Eagle populations recovering after conservation efforts
By Rebecca Mathews, CG Science
The bald eagle is believed to have found its place on our nation’s emblem because early in the morning, during one of the very first battles of the revolution, the commotion awoke eagles and they began to fly around the sky shrieking above all of the fighting men. The patriots exclaimed that they were “shrieking for freedom.” And it was then that the eagle became a national symbol of freedom, strength and free expansion into the limitless future.
Since then, eagles have continued to represent our nation, but their future has been far from limitless. They have faced many dangers, such as contamination of their environment and hunting. Eagles have found themselves on the endangered species list at the end of the 20th century.
Many strong efforts were made to conserve and protect the bald eagle as soon as its name hit the list. Ohio, along with other states, the federal government and Canada worked together to develop and implement the Northern States Bald Eagle Recovery Plan.
“The coordinated effort of state, federal, and provincial governments bordering the Great Lakes was essential for success,” explained Tom Bain, the bird conservation chair from the Ohio Ornithological Society. “Ohio recovery resulted from concurrent efforts impacting the western basin of Lake Erie, the best remaining habitat for bald eagles in Ohio in the last quarter of the 20th century.”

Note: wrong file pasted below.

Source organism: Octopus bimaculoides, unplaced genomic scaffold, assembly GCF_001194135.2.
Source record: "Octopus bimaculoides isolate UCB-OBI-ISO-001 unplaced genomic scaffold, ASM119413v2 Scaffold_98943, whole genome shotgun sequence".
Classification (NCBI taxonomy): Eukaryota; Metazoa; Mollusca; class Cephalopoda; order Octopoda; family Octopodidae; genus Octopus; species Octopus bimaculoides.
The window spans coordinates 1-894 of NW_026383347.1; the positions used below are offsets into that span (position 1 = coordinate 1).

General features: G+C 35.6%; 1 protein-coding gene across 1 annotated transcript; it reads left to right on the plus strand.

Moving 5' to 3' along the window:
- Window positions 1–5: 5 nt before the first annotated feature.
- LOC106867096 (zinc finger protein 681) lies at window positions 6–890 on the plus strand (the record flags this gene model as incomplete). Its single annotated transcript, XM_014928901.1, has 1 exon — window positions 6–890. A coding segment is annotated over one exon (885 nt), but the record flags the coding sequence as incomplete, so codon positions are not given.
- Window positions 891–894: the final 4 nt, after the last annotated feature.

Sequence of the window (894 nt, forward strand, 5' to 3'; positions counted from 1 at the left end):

Important legislation banned the use of the pesticide DDT. The Clean Water Act, the Endangered Species Act and other legislation helped control contamination not only in Lake Erie but in all of Ohio’s waterways and recovered endangered species, including the bald eagle.
As legislation began to help protect the eagles, the number of nesting pairs left along the Lake Erie shorelines had taken a drastic plunge. Only two or three pairs remained, and they had dangerously high levels of chemical contamination.
“Dieldrin concentrations (a toxic metabolite of DDT) in eagles, peregrine falcons, and other birds of prey caused reproductive failures,” Bain described.
Because these birds were unable to reproduce, Ohio’s recovery program raised and released eaglets that had been brought in from less contaminated areas of the U.S. and Canada. The reintroduction was successful and made a huge impact on all of Ohio with the spread of eagles south of the lake.
Jim McCormac, Ohio Division of Wildlife avian education specialist, avid photographer, blogger and nature enthusiast for as long as he can remember, has made much notice to the conservation of the bald eagles.
“The most amazing thing regarding eagles has been their phenomenal comeback from the doom and gloom days of the late 1970s. When I was a kid, seeing an eagle in Ohio was a huge deal,” he reminisced.
He explained that in 1979, there were only four known nests in all of Ohio, and the future seemed far from bright. But with the creation of the Environmental Protection Agency, the ban of the pesticide DDT and efforts made to clean up Ohio’s bodies of water, there are over 200 nests present in Ohio today–what McCormac describes as an amazing recovery.
McCormac encourages people to continue to protect the bald eagles by supporting organizations such as The Nature Conservancy, the Department of Natural Resources, parks and more. By doing so, there is assurance that the land will be protected permanently and efforts to keep the waters clean will continue as well.